Would Repealing the Estate Tax Really Hurt Tax Collections?
July 27, 2005
The drive to repeal the estate tax is close to success in the U.S. Congress, but it still may fall short. The two best arguments for repeal hinge on fairness and economic growth.
• For the sake of fairness, it should be repealed because its monstrous complexity favors vast family fortunes whose tax lawyers and accountants plan for decades to shield money from estate taxation. The losers in this game are small businesses and farmers whom death often catches legally unprepared.
• For the sake of economic growth, it should be repealed because it penalizes saving, and many economists believe it discourages new wealth creation by America’s most innovative, productive entrepreneurs.
On the other hand, there have always been two arguments in favor of the estate tax that have prevailed. One of them is obsolete.
For the sake of fairness, the estate tax was thought to prevent wealth from remaining concentrated in the hands of the same few families. Fortunately, the newly globalized economy generates vast amounts of new wealth and large numbers of newly rich people each year, solving the concentration-of-wealth problem more effectively than the estate tax ever could.
With all this against it, the estate tax has one last remaining ally, and that is the belief, supported by official estimates, that it brings a lot of money into the U.S. Treasury. In fact, it certainly does not raise nearly the money that the official estimates show. There are many complex tax-planning reasons why. Here are the three simplest:
1. Tax-exempt organizations have grown like weeds, crowding out taxable income. Most charities believe the estate tax boosts gift-giving as taxpayers try to avoid paying up to 55 percent of their accumulated savings to the federal government. These donations end up producing capital income for tax-exempt charities instead of taxable earnings for the donor.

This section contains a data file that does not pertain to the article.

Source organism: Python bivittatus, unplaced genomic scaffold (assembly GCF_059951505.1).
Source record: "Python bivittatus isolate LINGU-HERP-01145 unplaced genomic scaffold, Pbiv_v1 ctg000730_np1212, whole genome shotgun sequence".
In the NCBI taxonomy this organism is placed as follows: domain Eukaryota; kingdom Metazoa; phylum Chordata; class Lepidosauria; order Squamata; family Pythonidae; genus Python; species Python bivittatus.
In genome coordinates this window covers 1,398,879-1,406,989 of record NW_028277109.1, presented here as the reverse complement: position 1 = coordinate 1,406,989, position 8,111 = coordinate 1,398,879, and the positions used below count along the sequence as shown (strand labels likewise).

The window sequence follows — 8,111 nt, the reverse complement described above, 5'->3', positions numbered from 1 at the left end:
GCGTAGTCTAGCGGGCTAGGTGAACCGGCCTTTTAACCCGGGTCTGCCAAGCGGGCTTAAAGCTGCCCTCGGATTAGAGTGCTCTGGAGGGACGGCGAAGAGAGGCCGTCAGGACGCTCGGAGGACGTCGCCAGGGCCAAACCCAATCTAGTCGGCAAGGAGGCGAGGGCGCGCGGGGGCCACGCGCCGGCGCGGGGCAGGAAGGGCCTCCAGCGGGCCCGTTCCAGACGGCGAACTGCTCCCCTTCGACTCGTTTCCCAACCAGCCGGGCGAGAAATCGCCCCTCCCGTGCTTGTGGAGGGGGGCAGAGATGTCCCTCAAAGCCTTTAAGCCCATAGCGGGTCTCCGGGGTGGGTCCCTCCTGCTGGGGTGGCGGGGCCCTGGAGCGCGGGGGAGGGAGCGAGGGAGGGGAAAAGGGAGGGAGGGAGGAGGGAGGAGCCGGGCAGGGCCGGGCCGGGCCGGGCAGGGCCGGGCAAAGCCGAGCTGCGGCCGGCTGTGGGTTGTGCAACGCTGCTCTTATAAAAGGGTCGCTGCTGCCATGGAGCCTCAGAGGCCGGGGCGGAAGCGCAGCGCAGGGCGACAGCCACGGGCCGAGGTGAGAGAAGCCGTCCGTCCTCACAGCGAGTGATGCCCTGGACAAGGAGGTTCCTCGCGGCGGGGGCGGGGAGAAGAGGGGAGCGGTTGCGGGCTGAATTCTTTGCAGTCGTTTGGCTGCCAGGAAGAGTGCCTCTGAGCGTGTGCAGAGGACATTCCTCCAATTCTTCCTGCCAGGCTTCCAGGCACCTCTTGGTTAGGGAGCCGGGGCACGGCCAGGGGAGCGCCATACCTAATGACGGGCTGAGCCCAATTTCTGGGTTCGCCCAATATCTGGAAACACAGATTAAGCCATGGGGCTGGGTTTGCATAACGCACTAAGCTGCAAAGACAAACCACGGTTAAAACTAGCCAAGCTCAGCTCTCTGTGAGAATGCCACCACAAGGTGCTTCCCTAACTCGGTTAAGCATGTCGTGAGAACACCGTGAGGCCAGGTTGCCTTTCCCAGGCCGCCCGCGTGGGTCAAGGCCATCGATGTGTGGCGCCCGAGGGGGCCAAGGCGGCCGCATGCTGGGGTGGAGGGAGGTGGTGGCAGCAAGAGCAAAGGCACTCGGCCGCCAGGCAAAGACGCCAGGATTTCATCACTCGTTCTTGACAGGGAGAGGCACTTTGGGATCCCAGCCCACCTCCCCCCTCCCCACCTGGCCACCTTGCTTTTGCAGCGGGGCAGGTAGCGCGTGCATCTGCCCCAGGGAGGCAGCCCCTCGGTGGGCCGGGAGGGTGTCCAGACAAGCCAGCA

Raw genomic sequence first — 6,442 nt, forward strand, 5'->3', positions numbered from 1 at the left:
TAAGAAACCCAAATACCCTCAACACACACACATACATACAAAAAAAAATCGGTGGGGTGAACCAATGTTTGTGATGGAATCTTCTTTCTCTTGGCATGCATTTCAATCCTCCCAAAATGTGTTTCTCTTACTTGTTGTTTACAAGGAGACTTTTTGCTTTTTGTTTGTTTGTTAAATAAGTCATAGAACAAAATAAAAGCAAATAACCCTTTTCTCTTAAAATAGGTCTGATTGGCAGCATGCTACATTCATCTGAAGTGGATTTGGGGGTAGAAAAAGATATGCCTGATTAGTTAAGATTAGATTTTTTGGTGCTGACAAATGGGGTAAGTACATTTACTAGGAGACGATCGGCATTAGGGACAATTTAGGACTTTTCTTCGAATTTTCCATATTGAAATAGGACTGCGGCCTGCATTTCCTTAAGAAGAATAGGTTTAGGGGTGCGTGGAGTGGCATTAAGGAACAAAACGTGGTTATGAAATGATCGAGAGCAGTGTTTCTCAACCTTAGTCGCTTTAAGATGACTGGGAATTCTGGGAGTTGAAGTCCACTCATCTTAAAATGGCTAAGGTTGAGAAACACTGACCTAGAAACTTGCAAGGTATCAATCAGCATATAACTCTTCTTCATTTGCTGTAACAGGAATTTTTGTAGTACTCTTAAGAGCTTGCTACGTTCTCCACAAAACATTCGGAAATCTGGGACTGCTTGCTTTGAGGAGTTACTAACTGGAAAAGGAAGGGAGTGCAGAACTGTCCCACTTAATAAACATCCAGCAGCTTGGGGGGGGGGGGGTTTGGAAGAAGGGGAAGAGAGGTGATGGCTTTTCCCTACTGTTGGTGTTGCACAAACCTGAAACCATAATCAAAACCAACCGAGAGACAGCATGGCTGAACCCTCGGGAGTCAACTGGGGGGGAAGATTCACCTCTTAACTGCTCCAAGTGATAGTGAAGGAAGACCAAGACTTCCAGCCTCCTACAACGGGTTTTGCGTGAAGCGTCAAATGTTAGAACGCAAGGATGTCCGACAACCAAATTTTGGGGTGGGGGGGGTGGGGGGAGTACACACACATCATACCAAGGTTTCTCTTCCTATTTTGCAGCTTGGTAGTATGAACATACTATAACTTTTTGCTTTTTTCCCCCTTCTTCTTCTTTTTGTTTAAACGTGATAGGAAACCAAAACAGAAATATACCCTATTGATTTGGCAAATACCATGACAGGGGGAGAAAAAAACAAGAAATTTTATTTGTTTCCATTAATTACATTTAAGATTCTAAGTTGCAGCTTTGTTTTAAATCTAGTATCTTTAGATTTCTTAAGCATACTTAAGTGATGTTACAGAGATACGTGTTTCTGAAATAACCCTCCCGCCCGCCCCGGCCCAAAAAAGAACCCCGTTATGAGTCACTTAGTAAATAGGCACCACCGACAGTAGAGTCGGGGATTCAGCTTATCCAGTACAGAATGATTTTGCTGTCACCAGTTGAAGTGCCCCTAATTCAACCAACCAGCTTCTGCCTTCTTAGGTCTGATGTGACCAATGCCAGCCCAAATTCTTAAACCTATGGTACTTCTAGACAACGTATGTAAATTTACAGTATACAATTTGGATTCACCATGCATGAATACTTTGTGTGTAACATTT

For example, consider a $1 million charitable gift made to avoid estate tax. If the charity invests the gift and earns 8 percent annually, then it will earn $80,000 annually, tax free. If the estate tax were repealed, the donor would keep the million dollars or give it to a taxpaying heir. Either way, Uncle Sam would get between $12,000 and $28,000 in tax the first year, depending on how he invests. If the earnings are reinvested each year, then within 20 years the government would be out over a half million dollars in income tax revenue.
2. Estate planning is phenomenally expensive – and tax deductible. Official revenue estimates take no account of the enormous tax-deductible expenses incurred during estate planning. Absent the estate tax, these individuals would likely shift their estate planning money to non-deductible expenses, or they would save them. Either way, current or future income tax receipts would be higher.
3. Compliance costs for taxpayers and the IRS. Finally, if the estimators produced a truly comprehensive estimate for estate tax repeal, they would also account for the savings to the IRS which spends millions of dollars each year attempting to collect estate tax revenue. The resources devoted to estate tax compliance would likely be redirected into other areas of tax collection, areas which the estimators have historically scored as increasing collections significantly.
The estate tax is a levy without a mission. Its ill effects are legion, its social policy motivation obsolete, and even its revenue is an illusion. It should be repealed.